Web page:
Date of Award
Daniels College of Business
Dennis P. Wittmer
Lisa M. Victoravich
Empathy, Experiential learning, Leadership, Moral psychology, Moral reasoning, Virtual reality
This study investigates quantifiable links between virtual reality, moral reasoning, and compassion, contributing to the development of improved pedagogy for moral leadership development through experiential learning. It is the first empirical study to determine how specific virtual reality experiences potentially influence moral reasoning as measured by the DIT-2 (Rest et al., 1999), as well as the possible mediation effects of compassion on this relationship as measured by the Compassion Scale (Pommier et al., 2019). Although pedagogical implications are discussed, including the integration of virtual reality experiences into curriculum, the boundaries of this study are controlled to measure the direct influence of a consistent, repeatable independent variable on the outcomes of compassion and moral reasoning. Results show a significant shift in moral reasoning from personal interest to post-conventional thinking but do not support mediation through compassion. This study helps to build a foundation for the future development of educational and organizational process models that can integrate the advancing technologies of virtual and augmented reality into meaningful, pedagogical applications.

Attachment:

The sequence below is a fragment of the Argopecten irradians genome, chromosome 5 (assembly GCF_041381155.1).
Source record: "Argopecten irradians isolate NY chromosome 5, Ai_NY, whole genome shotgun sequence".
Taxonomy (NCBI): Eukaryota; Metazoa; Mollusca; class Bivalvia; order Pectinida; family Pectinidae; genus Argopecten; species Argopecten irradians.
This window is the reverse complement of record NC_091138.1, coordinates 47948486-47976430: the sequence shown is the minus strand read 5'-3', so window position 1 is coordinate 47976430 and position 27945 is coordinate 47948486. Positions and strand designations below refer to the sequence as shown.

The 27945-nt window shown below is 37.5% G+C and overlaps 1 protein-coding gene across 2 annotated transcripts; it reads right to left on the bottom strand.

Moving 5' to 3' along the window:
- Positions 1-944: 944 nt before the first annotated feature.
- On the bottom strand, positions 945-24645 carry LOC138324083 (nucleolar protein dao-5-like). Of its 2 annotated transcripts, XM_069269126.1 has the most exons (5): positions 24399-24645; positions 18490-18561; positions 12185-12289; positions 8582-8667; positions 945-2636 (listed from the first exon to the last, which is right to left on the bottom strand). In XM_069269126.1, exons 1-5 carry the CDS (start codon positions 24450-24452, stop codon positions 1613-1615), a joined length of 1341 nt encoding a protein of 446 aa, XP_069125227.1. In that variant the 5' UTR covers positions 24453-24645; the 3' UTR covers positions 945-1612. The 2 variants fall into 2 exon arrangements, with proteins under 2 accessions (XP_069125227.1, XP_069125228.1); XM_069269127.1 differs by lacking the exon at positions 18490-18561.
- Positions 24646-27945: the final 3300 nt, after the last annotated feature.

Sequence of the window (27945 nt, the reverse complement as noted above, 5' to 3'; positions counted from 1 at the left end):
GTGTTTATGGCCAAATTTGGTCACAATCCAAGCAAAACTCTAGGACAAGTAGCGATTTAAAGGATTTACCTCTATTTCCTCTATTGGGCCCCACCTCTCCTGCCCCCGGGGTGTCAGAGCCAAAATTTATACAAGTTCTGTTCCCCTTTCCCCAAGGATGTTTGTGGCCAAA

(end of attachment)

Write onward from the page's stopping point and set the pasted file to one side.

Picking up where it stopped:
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Dennis W. Dunivan
Received from ProQuest
Dunivan, Dennis W., "Virtual Reality Influence on Moral Reasoning Through Compassion" (2023). Electronic Theses and Dissertations. 2223.
Social psychology, Ethics, Organizational behavior
Available for download on Thursday, August 01, 2024